Hey, we all go through a multitude of experiences. Some good, some bad, some just so-so. We file them away and, in our memories, go back to them readily or try to stay away forever. And pretty much anything in between.
One of those memories I always go back to is Disneyland. It is pleasant to stay there for a long time. I wish it could be forever.
So, we are in Los Angeles at the time of this writing. You know: business, work, meetings, obligations, clients, office, responsibilities, problem resolutions and general joys of being in a private professional practice. Forget about all of that. I don’t want to stay in that moment at all. Not for a minute. Bad, bad moment; chase it away.
The moment I cherish is that we went to visit Disneyland.
The old rides are unchanged. Very antiquated, in need of an upgrade, extremely dated, tired, becoming irrelevant when compared to the new, hi-tech, slick rides. But they will never be irrelevant because those moments when we were young, or were young parents, are etched in our brains forever. The old rides (Dumbo, Peter Pan, Pinocchio, Snow White) get us there instantaneously. It’s a place where there is always a song and a parade.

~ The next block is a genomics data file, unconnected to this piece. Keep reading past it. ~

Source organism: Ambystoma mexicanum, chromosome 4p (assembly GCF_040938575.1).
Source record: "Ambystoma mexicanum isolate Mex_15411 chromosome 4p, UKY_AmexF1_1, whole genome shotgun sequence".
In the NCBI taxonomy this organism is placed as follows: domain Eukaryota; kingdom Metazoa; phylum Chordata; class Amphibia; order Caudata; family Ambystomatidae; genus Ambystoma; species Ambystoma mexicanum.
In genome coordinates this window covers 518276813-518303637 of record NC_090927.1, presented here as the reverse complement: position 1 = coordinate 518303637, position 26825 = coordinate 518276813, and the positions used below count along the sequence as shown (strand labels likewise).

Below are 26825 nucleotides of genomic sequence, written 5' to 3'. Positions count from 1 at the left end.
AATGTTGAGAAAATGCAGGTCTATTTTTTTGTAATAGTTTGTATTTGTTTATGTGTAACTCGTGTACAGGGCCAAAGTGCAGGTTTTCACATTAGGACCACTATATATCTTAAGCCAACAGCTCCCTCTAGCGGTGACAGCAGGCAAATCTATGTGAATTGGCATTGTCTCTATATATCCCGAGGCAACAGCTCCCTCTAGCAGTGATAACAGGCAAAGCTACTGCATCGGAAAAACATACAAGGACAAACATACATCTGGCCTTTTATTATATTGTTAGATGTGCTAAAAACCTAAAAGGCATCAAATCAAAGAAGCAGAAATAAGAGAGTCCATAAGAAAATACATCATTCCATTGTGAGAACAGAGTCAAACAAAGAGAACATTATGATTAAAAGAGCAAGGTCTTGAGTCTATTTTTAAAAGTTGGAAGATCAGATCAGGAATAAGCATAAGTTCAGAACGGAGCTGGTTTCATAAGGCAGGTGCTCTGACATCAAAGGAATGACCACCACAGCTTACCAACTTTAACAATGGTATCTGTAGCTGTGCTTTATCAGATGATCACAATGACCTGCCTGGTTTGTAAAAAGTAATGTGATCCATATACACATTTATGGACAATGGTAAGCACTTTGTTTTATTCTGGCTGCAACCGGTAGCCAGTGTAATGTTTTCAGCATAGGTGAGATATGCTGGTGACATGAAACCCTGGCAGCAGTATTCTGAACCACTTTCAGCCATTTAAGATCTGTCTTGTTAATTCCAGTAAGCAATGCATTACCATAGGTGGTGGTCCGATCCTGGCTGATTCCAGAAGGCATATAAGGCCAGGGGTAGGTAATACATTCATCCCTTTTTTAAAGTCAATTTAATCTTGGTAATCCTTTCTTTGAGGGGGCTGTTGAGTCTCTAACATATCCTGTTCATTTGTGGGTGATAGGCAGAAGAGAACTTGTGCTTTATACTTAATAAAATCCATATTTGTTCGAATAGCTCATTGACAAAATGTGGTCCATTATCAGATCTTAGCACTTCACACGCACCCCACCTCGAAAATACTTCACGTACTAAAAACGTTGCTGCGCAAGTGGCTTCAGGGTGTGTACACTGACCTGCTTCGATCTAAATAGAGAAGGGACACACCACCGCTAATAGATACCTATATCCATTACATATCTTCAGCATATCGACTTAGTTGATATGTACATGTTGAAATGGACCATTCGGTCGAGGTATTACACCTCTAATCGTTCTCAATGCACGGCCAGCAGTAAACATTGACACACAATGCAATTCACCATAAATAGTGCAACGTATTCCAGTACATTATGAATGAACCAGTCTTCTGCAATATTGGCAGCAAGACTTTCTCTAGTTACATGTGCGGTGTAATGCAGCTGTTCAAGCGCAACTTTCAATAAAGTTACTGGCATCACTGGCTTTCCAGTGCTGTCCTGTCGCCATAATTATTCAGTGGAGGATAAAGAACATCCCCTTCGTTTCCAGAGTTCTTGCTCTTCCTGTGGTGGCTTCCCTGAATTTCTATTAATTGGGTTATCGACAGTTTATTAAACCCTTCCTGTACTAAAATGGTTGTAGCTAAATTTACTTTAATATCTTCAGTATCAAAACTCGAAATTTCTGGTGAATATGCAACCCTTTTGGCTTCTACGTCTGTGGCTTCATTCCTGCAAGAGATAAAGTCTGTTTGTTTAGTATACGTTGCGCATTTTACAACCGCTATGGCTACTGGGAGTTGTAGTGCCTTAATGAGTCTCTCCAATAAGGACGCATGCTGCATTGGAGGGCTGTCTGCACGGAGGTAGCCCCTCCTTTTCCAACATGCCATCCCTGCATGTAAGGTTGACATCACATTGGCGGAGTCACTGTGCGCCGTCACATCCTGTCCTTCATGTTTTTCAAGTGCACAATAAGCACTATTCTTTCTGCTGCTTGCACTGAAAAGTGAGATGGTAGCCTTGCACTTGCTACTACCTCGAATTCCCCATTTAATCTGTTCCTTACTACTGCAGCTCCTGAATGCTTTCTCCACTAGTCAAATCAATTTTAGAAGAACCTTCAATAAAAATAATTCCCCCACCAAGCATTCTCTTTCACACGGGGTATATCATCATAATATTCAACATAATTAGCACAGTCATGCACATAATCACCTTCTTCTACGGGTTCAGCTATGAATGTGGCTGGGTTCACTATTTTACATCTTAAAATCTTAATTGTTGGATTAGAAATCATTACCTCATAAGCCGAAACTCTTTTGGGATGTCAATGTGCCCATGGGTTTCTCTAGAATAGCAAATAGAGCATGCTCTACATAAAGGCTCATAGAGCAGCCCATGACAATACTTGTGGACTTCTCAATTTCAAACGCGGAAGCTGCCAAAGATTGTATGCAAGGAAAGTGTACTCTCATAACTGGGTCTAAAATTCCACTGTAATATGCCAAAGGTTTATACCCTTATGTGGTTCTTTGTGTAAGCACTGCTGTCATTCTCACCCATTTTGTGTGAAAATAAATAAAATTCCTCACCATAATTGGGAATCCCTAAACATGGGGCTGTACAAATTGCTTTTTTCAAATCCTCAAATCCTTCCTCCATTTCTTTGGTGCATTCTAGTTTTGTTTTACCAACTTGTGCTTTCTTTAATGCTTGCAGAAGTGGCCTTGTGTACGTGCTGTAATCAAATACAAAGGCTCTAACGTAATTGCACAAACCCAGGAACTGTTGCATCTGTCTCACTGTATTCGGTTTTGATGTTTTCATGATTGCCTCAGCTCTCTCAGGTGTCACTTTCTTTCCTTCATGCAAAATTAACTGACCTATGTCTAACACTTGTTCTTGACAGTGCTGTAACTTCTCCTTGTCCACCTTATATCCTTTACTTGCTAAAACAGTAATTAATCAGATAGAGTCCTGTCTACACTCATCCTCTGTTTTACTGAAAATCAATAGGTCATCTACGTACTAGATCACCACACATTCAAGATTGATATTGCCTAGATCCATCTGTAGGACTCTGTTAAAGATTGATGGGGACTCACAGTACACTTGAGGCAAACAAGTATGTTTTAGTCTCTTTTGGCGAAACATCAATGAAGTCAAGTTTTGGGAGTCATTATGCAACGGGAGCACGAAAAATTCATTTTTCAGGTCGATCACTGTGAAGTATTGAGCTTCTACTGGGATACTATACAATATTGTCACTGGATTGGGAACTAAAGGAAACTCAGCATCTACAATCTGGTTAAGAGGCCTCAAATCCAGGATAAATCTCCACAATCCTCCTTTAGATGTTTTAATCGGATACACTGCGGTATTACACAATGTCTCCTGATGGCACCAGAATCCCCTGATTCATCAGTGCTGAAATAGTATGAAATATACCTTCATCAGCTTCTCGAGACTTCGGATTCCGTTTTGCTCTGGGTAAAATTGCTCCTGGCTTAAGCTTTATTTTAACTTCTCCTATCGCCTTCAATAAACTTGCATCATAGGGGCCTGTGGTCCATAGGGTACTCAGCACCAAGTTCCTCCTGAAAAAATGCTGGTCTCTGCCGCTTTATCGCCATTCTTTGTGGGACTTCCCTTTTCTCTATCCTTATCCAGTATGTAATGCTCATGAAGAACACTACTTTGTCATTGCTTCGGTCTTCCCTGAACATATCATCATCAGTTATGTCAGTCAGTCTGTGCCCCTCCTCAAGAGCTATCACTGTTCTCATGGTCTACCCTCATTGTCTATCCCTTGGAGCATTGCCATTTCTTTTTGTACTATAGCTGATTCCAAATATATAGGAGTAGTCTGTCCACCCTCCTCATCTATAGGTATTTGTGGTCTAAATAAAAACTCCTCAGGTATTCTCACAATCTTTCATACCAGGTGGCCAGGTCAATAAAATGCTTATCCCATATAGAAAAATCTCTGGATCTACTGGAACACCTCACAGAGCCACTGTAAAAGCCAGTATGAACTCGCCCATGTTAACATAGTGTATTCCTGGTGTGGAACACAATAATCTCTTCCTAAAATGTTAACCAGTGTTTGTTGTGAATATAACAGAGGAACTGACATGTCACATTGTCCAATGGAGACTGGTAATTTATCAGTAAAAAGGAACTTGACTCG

In those moments, It’s A Small World ride could be falling apart and full of snakes and rats; but, in those moments I am young, my children are small, and our future is bright and happy. Nothing is in our way. All things will work out, we’ll be together forever with limitless love. There will never be any arguments.
The Pirates of the Caribbean have been partying and drunk for over sixty years. They are still funny and brave, reckless and cute; never having aged. Maybe that is the attraction, that is what we secretly want: not to age.
With our emotional selves fully satisfied we moved to more reckless endeavors: rollercoasters. There was a lot of water splashing, screaming, excitement, fear and wishing that the experience would never end.
But, as all other things in life, it did end. Late at night, after fireworks and parades, ice creams and wet clothes, sun burns and hoarse throats, it did end. We exited into reality, the world of clients, responsibilities, debts, broken promises and dreams. But, somehow, it appeared that we would handle it better, be more patient and tolerant about it. There was a promise in the air, in the middle of a hot, California night.
Hey, if Mickey Mouse never ages, why do we have to?
by Mike Djordjevich
321 High School Road #303
Telephone : +1 661 645 5572
Email : firstname.lastname@example.org
Website : http://www.mdj-cpa.com